After a red-hot run earlier this year that saw nickel prices rise by 80 per cent, prices for the metal dipped below US$6 on Wednesday.
Nickel was trading at $5.95 on the London Metals Exchange on Wednesday afternoon, after peaking in September at $8.17 a pound.
While the rapid increase was driven by fears of an export ban by Indonesia, the country has since reversed the ban.
And according to a story by Reuters, prices hit their most recent low “on concerns that an expanded and longer trade war may dent demand for the key ingredient in stainless steel and electric vehicle batteries.
“Stainless steel oversupply in China, the world's top metals consumer, has also pressured nickel prices,” the story said.
After announcing tariffs on steel and aluminum from Argentina and Brazil and threatening duties on French goods, the story said U.S. President Donald Trump suggested that a trade deal with China may come only after the November 2020 U.S. election.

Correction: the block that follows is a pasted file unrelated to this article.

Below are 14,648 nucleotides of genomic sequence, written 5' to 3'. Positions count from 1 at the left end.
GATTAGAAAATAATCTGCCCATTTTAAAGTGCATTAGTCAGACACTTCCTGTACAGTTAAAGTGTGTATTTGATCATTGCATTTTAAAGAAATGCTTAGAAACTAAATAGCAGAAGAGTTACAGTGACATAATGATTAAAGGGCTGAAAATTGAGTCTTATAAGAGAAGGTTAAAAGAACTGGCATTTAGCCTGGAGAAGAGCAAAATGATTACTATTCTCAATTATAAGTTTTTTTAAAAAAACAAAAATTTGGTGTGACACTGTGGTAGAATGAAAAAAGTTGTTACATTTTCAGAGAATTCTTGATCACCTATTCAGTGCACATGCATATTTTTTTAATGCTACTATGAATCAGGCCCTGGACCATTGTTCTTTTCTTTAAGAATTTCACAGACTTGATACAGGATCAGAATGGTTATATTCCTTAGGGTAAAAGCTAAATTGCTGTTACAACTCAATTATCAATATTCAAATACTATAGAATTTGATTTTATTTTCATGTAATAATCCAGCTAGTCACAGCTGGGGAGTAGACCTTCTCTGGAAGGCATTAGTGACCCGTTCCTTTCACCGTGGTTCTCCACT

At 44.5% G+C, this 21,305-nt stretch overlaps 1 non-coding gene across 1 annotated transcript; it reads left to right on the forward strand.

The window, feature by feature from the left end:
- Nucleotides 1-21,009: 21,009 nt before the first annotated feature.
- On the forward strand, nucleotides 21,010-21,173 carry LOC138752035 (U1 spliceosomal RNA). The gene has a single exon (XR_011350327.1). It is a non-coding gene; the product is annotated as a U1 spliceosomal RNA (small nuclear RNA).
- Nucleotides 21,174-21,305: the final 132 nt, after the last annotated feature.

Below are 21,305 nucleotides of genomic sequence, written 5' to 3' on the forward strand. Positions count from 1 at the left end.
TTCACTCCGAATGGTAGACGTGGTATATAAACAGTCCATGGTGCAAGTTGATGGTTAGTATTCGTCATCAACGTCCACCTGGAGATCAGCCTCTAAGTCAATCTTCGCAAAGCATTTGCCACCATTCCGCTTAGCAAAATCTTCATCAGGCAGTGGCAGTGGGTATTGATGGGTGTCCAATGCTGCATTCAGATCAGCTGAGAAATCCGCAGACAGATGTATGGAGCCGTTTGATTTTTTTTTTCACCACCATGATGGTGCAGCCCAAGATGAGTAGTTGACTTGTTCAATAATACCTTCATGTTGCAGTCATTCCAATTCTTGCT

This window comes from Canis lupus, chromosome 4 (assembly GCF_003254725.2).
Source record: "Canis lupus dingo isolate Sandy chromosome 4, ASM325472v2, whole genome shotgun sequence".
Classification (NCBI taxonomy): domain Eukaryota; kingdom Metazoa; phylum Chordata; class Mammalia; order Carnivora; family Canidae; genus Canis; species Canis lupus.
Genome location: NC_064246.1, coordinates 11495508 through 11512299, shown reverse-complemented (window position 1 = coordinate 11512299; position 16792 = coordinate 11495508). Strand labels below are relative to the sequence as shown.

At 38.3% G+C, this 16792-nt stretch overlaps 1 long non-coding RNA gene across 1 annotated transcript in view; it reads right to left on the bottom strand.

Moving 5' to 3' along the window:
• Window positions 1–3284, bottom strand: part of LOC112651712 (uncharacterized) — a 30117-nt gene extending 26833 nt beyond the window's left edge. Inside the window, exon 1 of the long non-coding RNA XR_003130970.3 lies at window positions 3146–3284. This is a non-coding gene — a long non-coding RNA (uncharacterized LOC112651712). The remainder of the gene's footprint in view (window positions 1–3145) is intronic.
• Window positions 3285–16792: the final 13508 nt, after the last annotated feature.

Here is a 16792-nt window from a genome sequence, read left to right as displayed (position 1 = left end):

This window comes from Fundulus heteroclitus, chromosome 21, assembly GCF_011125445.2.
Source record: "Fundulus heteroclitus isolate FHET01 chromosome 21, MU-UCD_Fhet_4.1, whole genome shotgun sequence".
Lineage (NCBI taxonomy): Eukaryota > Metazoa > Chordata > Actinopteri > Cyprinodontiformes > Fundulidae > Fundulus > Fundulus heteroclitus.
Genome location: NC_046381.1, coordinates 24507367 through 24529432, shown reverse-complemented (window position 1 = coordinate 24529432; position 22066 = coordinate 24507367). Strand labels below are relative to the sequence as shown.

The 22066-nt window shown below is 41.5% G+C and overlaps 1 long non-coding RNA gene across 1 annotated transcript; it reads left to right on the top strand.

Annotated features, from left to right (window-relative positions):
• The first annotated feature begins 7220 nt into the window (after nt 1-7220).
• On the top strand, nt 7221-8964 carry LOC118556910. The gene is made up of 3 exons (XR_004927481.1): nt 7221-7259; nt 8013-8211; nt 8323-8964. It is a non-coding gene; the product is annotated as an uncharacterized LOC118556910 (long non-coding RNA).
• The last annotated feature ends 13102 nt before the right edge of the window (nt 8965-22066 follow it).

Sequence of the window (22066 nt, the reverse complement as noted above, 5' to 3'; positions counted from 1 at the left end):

Nickel is the only base metal with gains this year, the story said, but "current actions over global tariffs have changed the driving force behind this ... price performance," said Natalie Scott-Gray, senior metals analyst at INTL FCStone.
"These actions have transformed nickel's story of heightened supply concerns in Q3, to one more commonly associated with its base metal group characteristics, of weak demand," she said.
Prices of stainless steel continued to decline in China, while inventory remains at a high level, driving nickel prices lower, said Helen Lau, an analyst at Argonaut Securities.
Longer term, however, demand for electric vehicles — and the nickel their batteries require — are expected to drive demand, particularly for the higher quality nickel mined in Greater Sudbury.